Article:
Edinburgh University's chemistry department and Imperial College London have been praised as good workplaces for female scientists.
The two won silver awards in the first Athena Swan (Scientific Women's Academic Network) Charter Awards, run by the Royal Society, for universities tackling the lack of female staff in science, engineering and technology.
Edinburgh's chemistry department received its award for encouraging a good work-life balance for staff.
Nick Bowry, human resources manager for Edinburgh's School of Science and Engineering, said: "(The chemistry department) has made really good efforts in terms of looking at the contribution individuals are making rather than time in the office when reviewing them for promotion."
In charge is Lesley Yellowlees, the first woman to lead a UK chemistry department. The university overall got a bronze award and was praised for helping women at key transition points in their careers.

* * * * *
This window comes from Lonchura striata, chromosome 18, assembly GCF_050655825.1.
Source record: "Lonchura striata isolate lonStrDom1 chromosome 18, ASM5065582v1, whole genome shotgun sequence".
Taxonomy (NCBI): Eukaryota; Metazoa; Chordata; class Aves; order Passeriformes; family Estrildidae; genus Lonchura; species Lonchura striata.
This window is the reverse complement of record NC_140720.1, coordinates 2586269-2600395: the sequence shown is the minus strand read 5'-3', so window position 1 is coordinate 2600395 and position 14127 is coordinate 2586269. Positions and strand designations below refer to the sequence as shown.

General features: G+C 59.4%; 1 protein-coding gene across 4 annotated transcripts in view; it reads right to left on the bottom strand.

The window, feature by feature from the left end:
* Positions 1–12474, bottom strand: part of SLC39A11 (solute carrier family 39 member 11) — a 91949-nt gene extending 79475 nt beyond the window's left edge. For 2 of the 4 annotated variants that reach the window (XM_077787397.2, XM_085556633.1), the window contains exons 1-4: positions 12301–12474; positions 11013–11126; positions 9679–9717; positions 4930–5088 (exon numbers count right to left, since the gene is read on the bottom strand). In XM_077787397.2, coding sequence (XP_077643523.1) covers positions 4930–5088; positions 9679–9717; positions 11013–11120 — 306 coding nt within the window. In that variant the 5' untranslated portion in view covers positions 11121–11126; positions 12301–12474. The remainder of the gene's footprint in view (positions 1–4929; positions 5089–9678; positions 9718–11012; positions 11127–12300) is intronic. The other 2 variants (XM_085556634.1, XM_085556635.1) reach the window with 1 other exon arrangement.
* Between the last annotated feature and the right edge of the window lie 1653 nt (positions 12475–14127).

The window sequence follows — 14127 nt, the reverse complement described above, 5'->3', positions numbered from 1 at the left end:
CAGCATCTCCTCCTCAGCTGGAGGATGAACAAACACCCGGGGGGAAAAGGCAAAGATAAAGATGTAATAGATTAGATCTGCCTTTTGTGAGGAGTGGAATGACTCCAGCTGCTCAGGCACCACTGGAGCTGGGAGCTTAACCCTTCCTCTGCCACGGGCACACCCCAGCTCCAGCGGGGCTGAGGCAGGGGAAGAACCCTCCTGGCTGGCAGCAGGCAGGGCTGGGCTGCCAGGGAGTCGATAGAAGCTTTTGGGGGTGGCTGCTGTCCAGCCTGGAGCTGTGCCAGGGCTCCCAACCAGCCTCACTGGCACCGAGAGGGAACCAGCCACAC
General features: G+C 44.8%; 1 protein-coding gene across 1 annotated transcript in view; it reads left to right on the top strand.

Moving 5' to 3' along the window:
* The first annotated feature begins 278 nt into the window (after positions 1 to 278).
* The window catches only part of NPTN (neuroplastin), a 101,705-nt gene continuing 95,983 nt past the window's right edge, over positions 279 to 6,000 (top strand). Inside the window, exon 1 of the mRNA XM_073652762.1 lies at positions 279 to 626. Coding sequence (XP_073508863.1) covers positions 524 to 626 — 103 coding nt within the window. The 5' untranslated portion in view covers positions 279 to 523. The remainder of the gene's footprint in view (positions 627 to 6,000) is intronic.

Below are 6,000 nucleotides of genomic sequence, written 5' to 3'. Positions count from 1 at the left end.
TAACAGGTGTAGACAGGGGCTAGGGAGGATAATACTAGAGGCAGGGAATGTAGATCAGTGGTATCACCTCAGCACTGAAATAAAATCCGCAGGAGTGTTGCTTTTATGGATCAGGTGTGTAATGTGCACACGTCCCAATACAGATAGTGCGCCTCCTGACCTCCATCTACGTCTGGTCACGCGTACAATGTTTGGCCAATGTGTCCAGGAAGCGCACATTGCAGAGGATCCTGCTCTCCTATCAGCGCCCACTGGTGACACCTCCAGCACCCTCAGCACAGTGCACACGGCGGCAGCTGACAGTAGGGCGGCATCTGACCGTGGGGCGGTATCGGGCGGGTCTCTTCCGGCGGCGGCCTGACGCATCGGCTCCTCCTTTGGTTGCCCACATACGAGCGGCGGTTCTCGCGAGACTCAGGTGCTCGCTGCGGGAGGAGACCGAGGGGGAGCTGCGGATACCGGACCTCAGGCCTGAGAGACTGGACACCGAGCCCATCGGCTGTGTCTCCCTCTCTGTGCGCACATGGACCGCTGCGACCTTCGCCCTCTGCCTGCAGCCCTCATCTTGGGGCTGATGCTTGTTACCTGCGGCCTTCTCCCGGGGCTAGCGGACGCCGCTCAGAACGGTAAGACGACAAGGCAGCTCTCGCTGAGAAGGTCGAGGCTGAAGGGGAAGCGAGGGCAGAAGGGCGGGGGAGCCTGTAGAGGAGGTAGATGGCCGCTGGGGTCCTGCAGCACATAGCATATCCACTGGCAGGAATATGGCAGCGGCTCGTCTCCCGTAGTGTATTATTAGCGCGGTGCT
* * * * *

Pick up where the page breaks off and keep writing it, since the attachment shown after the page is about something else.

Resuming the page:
Nationally, women make up 24.1 per cent of the workforce in science subjects, 12.5 per cent of managerial posts and 5.3 per cent of professorships.
Imperial was the only institution to win a silver medal overall in the inaugural awards. The medal is awarded to institutions that tackle barriers to the progression of women.
Bristol, Cambridge, Edinburgh, Nottingham, Oxford, Plymouth, Southampton and Sunderland universities and University College London won bronze awards.
Imperial was commended for introducing a mentoring scheme to encourage women to apply for promotion, monitoring membership of promotion panels and setting up an academic opportunities committee reporting to the colleges'
Caroline Fox, Athena programme manager at the Royal Society, said: "The issue isn't getting women in, it's keeping them, rewarding them and progressing them."